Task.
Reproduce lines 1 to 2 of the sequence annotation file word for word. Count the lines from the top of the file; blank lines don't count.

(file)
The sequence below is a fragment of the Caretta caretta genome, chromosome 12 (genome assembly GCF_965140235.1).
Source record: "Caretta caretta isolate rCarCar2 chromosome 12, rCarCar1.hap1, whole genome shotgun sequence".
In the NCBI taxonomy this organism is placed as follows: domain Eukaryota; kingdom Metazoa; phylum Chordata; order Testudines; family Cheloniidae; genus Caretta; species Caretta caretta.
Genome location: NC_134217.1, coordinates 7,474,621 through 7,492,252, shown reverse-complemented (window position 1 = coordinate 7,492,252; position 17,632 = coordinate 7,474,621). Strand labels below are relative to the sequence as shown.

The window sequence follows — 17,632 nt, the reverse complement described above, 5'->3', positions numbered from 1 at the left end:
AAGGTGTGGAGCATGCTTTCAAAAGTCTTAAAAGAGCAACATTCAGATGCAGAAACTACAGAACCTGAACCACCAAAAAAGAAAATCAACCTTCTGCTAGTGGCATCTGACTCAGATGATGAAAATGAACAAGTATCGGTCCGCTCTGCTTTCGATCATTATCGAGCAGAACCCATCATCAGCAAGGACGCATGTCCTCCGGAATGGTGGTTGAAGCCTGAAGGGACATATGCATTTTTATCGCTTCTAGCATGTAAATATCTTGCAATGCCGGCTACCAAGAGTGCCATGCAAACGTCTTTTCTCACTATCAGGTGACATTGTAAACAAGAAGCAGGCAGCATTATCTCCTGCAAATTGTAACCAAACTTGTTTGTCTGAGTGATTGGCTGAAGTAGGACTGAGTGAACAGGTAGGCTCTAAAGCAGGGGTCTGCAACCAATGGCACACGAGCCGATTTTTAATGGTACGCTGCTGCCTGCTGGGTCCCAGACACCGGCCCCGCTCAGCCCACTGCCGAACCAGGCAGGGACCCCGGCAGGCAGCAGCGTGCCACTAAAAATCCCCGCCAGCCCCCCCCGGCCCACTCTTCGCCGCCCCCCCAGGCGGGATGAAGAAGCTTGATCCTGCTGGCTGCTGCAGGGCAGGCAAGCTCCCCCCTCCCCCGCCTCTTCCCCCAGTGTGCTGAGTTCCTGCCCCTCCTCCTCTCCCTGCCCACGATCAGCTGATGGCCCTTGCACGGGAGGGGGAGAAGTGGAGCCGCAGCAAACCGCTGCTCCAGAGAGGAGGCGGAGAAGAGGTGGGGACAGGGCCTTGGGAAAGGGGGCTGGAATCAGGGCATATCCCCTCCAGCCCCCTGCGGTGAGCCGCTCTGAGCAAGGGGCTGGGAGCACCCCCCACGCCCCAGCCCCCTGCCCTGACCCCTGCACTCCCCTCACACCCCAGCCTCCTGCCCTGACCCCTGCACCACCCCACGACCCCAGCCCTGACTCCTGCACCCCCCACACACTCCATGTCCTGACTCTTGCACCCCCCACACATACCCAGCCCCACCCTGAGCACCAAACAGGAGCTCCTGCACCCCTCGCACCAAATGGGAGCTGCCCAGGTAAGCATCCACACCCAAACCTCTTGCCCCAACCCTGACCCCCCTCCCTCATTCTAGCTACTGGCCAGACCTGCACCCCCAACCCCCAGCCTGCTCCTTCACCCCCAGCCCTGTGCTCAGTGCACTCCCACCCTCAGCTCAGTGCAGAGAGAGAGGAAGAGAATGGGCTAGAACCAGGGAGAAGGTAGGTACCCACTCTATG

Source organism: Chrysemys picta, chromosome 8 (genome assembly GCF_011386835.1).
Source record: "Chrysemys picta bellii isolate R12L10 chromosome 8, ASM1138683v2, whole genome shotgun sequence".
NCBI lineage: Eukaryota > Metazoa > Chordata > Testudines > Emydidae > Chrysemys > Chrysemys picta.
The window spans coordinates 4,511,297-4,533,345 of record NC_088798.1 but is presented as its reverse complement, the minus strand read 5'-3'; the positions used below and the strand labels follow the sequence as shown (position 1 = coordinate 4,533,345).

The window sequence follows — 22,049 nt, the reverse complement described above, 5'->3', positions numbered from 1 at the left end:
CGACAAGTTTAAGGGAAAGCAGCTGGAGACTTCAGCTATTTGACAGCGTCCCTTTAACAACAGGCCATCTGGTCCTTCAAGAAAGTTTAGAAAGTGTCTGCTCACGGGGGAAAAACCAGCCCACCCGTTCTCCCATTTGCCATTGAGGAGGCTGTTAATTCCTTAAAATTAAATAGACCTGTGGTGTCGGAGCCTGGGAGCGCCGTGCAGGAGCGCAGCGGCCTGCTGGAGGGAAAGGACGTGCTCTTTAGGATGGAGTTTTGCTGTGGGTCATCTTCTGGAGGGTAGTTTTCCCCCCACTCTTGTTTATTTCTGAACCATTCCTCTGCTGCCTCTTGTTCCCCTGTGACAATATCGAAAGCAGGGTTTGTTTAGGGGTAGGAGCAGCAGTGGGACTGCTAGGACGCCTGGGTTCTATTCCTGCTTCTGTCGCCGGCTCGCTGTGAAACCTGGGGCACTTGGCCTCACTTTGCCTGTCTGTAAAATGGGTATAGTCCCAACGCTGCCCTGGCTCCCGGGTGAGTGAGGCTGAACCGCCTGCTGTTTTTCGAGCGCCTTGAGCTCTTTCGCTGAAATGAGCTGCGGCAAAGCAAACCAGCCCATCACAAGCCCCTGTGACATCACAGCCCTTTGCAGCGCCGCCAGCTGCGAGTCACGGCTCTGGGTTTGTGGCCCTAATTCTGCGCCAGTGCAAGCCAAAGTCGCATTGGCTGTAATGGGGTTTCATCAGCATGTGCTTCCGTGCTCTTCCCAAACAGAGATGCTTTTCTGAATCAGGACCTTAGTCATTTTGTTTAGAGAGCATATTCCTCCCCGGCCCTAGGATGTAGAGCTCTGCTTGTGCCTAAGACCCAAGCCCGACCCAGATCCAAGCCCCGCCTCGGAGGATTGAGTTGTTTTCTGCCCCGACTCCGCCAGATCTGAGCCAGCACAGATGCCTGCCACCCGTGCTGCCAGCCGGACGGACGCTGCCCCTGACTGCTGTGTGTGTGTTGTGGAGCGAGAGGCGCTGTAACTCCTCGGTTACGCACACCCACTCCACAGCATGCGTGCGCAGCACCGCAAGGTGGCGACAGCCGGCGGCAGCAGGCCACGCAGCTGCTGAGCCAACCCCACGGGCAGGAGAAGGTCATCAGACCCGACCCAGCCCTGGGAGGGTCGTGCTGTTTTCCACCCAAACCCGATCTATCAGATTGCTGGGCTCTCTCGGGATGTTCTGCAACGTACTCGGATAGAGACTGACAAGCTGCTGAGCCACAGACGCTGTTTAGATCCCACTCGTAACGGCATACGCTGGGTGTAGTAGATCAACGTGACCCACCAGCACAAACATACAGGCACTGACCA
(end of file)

The sequence below is a fragment of the Caretta caretta genome, chromosome 12 (genome assembly GCF_965140235.1).
Source record: "Caretta caretta isolate rCarCar2 chromosome 12, rCarCar1.hap1, whole genome shotgun sequence".